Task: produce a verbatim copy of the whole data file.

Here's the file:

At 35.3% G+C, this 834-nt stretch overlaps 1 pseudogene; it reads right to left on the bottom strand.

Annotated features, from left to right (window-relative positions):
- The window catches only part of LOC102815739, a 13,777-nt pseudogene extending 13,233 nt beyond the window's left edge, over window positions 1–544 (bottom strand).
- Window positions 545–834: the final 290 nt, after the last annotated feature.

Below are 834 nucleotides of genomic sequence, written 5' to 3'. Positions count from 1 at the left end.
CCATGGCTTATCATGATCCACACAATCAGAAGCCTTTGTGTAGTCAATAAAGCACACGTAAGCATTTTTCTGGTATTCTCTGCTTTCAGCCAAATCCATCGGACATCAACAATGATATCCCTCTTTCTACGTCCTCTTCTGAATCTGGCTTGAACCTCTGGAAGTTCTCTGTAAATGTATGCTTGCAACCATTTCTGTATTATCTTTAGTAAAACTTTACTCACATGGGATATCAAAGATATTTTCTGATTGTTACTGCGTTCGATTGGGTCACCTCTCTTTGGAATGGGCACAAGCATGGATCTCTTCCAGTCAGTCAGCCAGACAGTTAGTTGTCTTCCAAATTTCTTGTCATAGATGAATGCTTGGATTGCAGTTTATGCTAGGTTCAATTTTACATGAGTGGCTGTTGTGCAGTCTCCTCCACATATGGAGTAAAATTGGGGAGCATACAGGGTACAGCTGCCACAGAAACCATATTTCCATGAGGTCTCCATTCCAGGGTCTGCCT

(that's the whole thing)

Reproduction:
At 35.3% G+C, this 834-nt stretch overlaps 1 pseudogene; it reads right to left on the bottom strand.

Annotated features, from left to right (window-relative positions):
- The window catches only part of LOC102815739, a 13,777-nt pseudogene extending 13,233 nt beyond the window's left edge, over window positions 1–544 (bottom strand).
- Window positions 545–834: the final 290 nt, after the last annotated feature.

Below are 834 nucleotides of genomic sequence, written 5' to 3'. Positions count from 1 at the left end.
CCATGGCTTATCATGATCCACACAATCAGAAGCCTTTGTGTAGTCAATAAAGCACACGTAAGCATTTTTCTGGTATTCTCTGCTTTCAGCCAAATCCATCGGACATCAACAATGATATCCCTCTTTCTACGTCCTCTTCTGAATCTGGCTTGAACCTCTGGAAGTTCTCTGTAAATGTATGCTTGCAACCATTTCTGTATTATCTTTAGTAAAACTTTACTCACATGGGATATCAAAGATATTTTCTGATTGTTACTGCGTTCGATTGGGTCACCTCTCTTTGGAATGGGCACAAGCATGGATCTCTTCCAGTCAGTCAGCCAGACAGTTAGTTGTCTTCCAAATTTCTTGTCATAGATGAATGCTTGGATTGCAGTTTATGCTAGGTTCAATTTTACATGAGTGGCTGTTGTGCAGTCTCCTCCACATATGGAGTAAAATTGGGGAGCATACAGGGTACAGCTGCCACAGAAACCATATTTCCATGAGGTCTCCATTCCAGGGTCTGCCT